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[User Picture]From: brad
2005-11-11 08:09 pm (UTC)
That's been my experience too, that page-data locality is everything. I remember how fast our inter-partition user mover processes ran once we got the first two partitions on InnoDB and we were moving users between them.... it was so fast compared to before that I'd assumed there was a bug and it wasn't doing any work.
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From: evan
2005-11-11 08:12 pm (UTC)
We encounter lots of these sorts of tradeoffs (with likely bigger data sets) and generally switch from one to the other depending on the particular use case.

Custom UUIDs with shared prefixes, as someone else proposed, have clustering problems: if you cluster (by that I mean split into disjoint clusters) by the prefix, you get locality, but you get nonuniform distribution of data; if you cluster by the suffix, you lose locality. Again, this tradeoff depends on a number of factors, like how many clusters you have and what the variance in your user dataset size is.
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From: jamesd
2005-11-11 08:16 pm (UTC)
You've explained why I would not use the typical somewhat arbitrary UUID. I've some reluctance to use a custom UUID based on desires for the way a particular database engine lays things out. What happens when MySQL buys or writes or someone else buys or writes some great new engine you want to use, but it happens to benefit from a different layout?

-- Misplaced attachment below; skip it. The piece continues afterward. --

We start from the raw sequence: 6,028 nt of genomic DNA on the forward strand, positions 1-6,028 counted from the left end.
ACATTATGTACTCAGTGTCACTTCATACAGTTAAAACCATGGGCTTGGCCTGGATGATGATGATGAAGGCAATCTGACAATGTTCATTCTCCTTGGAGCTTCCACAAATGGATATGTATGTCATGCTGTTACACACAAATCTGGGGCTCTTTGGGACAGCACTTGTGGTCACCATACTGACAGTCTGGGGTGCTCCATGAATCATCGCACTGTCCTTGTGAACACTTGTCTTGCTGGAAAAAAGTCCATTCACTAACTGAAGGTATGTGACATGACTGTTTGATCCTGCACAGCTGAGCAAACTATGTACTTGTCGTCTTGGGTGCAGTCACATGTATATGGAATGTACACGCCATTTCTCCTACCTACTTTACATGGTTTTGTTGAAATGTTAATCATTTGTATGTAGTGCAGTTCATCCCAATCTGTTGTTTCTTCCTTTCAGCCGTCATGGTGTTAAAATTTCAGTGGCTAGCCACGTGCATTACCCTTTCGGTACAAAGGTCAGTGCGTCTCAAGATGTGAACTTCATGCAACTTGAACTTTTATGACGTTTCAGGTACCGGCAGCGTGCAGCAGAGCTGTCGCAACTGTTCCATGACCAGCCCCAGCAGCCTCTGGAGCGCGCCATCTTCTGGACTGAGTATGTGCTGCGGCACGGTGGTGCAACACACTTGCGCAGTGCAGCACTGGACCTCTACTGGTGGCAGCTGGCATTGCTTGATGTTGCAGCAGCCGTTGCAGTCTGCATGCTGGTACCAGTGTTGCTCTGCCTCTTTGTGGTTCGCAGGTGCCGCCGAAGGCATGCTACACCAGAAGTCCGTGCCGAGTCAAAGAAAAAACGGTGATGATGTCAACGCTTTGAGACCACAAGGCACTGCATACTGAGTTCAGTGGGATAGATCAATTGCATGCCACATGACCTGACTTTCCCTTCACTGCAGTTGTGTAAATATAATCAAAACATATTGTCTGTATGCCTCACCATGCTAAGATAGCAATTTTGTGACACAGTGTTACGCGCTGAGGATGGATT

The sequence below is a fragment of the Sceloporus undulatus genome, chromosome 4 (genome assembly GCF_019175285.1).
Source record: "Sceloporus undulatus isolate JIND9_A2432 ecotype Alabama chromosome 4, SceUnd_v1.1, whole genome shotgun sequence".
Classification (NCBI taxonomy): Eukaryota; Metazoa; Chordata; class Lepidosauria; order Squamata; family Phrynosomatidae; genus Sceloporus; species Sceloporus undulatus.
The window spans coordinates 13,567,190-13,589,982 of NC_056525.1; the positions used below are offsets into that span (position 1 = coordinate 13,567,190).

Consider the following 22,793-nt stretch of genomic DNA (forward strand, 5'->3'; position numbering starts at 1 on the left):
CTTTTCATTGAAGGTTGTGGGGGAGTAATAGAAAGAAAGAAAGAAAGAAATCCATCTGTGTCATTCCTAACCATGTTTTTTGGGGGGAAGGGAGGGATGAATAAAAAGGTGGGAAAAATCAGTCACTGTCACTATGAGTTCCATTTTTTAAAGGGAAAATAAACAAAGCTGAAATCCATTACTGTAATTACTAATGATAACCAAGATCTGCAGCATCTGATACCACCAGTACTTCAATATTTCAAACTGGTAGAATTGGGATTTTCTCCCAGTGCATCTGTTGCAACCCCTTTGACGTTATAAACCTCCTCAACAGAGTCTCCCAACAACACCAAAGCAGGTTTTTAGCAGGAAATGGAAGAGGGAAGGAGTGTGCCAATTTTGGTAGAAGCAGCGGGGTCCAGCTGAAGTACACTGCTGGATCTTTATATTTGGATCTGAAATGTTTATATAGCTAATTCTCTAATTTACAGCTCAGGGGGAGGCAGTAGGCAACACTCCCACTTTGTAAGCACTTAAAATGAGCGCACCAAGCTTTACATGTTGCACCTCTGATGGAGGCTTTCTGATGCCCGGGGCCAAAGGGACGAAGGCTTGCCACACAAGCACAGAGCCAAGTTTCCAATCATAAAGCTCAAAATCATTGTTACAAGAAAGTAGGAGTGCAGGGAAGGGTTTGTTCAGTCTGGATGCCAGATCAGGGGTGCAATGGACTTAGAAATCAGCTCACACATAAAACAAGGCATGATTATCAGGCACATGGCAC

UUIDs are good. But they don't need to be the primary key. Can make them a unique key instead, so they are still a direct reference to a record. If you don't mind trusting that they are unique, the secondary key can be left non-unique in the DB to let InnoDB save some unique checks and use its insert buffer.

Why is there a desire to use a UUID? What's it supposed to gain? Does that logical desire need to be reflected in the database layer or should it be abstracted from it?

If you're using a recent enough version, autoincrement increment and autoincrement offset handle many of the replication architecture issues.

When tuning servers I think about cache effects and disk seeks more than almost anything else. Generic UUIDs as primary keys tend to be bad for both.
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[User Picture]From: krow
2005-11-11 10:44 pm (UTC)
Are you using 5.0? If so you can set offset increments so that a cluster of MySQL servers will never have clashes with autoincrements.

The longer the primary key, the worse the performance.

As far as printable goes, you could use the printable version of a UUID (don't call the function from MySQL though, it will not replicate without 5.1).
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[User Picture]From: brad
2005-11-11 10:45 pm (UTC)
As far as printable goes, you could use the printable version of a UUID

And make the primary key twice as long?
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[User Picture]From: krow
2005-11-11 10:57 pm (UTC)
I wouldn't use one in the first place, but if I wanted it printable...
Just use 5.0 and make use of the new offset autoincrements. You could probably back port that patch with a minimum amount of effort if you wanted to.
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[User Picture]From: bsdguru
2005-11-12 01:49 pm (UTC)
I personally find when using the autoincrement offset with MySQL replication a slight bit annoying as I end up with user_id's for example with big gaps between the numbers.
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[User Picture]From: krow
2005-11-13 07:27 pm (UTC)
Are you not balancing your load between your hosts? Or are you just leaving large gaps so you can do division to keep a hundred or so servers in the network?